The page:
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Training keeps Explorers at cutting-edge of new firefighting tactics and technology
The four-day event serves some 400 people, mostly from nearby states. The students are divided into a basic or advanced group depending on their skill level and prior training. Lucas, in his fourth year with the Explorers, participated in the advanced class and practiced training with live fire.
One of the highlights of this year’s training was teaching participants how to fight a propane fire hands-on. Two industrial-size propane tanks were lit and the trainees advanced to extinguish the fire. They were taught to deal with the dangers that make a propane-based fire harder to fight than a regular fire due to increased risks. Because propane is invisible, it can migrate under their face shield and cause burns. Their training taught them to open their face shields slightly to let harmful vapors escape.
Brennan attended the Basic class and, according to Allen, “He got about a year’s worth of training in four days. He was able to learn a lot of the basic skills such as equipment and tactics for ropes and knots, structural firefighting techniques, emergency medical services and auto extrication.”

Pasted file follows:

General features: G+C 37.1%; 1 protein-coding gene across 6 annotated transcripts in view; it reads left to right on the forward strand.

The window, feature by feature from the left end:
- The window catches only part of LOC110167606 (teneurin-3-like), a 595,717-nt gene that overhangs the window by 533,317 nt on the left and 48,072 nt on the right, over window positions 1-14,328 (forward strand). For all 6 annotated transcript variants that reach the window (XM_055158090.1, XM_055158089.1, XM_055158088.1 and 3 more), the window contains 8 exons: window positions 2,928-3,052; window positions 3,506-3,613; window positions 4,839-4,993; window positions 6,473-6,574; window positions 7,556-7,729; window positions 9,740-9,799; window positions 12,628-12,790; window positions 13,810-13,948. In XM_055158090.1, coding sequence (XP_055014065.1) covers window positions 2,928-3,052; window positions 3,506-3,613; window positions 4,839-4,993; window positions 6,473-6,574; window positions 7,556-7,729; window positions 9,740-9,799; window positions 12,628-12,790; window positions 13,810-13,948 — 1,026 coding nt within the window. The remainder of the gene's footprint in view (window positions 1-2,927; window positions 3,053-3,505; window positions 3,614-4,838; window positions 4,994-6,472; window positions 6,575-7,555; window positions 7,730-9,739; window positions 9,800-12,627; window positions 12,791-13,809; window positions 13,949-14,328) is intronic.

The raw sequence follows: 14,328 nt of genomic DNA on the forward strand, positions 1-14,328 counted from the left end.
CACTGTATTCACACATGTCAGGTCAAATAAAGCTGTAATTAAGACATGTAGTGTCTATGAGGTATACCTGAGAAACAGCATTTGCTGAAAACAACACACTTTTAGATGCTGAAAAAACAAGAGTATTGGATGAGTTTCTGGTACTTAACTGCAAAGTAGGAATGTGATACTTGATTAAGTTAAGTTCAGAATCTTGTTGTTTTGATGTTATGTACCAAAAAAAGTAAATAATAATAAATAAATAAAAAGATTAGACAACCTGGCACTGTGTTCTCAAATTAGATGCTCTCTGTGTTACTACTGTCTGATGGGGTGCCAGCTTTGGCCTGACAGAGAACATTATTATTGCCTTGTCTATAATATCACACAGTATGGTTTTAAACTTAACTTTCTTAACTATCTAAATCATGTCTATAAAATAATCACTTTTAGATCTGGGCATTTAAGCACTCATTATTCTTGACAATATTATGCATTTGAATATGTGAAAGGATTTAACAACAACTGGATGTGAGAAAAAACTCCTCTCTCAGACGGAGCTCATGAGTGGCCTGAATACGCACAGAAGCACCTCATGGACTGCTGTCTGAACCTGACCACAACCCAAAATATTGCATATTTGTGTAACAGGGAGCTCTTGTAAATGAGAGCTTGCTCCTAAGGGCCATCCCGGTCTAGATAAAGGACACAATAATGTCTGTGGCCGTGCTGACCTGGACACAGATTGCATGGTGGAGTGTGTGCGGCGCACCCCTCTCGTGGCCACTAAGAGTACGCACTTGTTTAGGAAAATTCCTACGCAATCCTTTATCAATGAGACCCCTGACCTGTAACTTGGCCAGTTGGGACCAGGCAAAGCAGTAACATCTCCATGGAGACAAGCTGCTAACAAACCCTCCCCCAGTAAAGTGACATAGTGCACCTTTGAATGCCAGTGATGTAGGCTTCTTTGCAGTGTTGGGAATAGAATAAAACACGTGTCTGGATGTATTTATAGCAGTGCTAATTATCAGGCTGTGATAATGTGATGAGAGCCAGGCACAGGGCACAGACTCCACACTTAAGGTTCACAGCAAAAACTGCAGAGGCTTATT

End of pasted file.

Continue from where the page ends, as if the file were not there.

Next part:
The Northville post has worked in conjunction with the post of Western Springs Fire Department in Illinois for the past three years, each providing adult staff to assist during training, evening activities and at the dorms.
“We are always impressed by the wonderful staff at the academy and the firefighters who volunteer to be trainers for this group of teens and young adults looking to get a head-start on their fire careers,” Allen said. She added, “It takes a lot of effort and help to allow our Explorers to attend the academy – this is our 10th year attending.”
The post has the full support of Fire Chief Steve Ott, who notes that many former Explorers have been hired over the years as paid-on-call firefighters, including four current personnel.
Several members of the department helped provide training to the Explorers, staffed the post’s most recent car wash and conducted fit testing to make the trip possible
Northville’s Explorer program meets twice a month and holds monthly drills in fire-fighting tactics and EMS skills. It is chartered through Learning-for-Life’s Explorer program (a division of Boy Scouts of America) and is funded entirely by grants and donations. The post is active in the community, as kids help conduct fire drills at Allen Terrace, the city’s senior housing facility; assist at festivals; play victim for mock disaster drills and help other community groups.
About 80 percent of the Explorers who attend the Northville program pursue a career as a firefighter or in a related capacity.